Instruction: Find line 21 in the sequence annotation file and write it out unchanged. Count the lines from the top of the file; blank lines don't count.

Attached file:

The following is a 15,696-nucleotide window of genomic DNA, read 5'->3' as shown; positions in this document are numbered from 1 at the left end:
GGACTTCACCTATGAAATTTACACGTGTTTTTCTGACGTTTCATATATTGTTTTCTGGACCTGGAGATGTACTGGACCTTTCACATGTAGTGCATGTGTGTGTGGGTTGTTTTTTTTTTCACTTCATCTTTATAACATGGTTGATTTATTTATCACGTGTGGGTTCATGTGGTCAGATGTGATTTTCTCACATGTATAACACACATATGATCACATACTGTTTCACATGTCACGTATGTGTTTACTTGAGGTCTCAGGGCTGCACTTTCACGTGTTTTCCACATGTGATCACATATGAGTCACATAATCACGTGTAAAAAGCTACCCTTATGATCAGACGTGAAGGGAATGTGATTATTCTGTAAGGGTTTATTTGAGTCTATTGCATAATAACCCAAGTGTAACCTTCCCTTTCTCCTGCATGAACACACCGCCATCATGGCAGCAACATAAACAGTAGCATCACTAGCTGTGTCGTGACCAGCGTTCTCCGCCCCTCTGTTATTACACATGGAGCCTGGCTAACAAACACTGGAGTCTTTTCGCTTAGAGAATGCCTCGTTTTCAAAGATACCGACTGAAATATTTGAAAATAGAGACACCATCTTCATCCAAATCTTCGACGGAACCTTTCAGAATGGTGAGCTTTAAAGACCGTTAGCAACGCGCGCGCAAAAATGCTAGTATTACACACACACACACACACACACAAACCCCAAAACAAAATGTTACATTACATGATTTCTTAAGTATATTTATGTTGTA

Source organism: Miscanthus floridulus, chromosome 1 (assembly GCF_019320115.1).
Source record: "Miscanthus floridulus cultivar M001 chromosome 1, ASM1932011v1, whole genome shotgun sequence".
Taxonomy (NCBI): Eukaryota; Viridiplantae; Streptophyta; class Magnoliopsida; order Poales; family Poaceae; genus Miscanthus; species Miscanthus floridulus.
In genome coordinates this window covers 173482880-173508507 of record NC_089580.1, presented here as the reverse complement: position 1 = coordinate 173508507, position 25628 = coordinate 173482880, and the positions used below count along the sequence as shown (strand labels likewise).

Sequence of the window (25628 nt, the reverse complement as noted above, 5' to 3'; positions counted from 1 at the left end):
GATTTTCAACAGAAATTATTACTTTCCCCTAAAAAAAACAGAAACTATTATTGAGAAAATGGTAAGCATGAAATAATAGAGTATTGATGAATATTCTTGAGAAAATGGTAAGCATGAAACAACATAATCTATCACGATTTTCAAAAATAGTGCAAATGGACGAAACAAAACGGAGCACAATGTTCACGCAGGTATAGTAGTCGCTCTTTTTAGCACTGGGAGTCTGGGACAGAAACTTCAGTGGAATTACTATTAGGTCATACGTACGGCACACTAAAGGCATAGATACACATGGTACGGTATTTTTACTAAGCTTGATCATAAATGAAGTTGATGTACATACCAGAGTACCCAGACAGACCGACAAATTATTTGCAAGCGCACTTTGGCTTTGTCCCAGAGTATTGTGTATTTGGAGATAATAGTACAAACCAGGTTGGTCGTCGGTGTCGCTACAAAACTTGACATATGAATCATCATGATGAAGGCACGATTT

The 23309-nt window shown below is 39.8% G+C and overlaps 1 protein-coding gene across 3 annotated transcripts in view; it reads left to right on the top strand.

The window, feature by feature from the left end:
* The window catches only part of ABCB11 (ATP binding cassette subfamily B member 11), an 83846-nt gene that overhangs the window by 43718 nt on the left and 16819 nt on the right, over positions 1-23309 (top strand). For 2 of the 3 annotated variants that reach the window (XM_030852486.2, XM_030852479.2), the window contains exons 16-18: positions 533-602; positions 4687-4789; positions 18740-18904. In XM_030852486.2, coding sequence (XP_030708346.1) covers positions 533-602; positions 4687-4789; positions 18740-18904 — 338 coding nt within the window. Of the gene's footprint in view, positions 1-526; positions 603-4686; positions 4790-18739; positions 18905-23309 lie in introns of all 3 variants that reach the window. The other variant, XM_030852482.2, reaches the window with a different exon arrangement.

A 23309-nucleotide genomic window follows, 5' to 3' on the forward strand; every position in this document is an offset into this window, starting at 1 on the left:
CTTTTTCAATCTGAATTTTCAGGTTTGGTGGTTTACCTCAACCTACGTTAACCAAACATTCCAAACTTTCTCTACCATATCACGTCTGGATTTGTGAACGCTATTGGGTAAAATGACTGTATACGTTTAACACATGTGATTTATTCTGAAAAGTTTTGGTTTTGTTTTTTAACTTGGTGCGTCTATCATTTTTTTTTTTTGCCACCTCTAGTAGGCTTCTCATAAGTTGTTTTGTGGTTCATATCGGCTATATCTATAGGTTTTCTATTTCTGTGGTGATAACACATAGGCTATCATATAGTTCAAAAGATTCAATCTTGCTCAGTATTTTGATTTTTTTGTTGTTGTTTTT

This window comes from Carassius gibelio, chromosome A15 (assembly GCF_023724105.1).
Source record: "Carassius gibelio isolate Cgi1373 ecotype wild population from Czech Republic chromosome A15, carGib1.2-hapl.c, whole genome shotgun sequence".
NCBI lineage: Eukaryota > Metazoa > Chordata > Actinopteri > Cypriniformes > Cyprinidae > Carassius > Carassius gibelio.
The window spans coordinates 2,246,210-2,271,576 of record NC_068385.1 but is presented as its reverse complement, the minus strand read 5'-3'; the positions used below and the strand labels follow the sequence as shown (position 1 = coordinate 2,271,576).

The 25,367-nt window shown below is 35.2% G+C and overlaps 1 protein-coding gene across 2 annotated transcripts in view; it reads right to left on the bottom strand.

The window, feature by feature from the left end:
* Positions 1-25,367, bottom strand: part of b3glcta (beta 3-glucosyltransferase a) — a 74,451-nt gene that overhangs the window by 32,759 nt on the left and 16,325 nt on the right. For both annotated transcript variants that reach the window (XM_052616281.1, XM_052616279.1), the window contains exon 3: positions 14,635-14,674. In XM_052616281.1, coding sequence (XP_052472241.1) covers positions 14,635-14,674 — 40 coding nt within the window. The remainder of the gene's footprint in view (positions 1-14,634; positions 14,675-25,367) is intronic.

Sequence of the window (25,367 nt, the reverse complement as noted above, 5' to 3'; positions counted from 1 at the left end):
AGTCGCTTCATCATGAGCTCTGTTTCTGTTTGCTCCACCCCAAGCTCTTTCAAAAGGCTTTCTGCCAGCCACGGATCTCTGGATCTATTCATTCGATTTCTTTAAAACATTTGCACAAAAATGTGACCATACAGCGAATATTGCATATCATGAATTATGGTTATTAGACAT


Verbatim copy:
Sequence of the window (25,367 nt, the reverse complement as noted above, 5' to 3'; positions counted from 1 at the left end):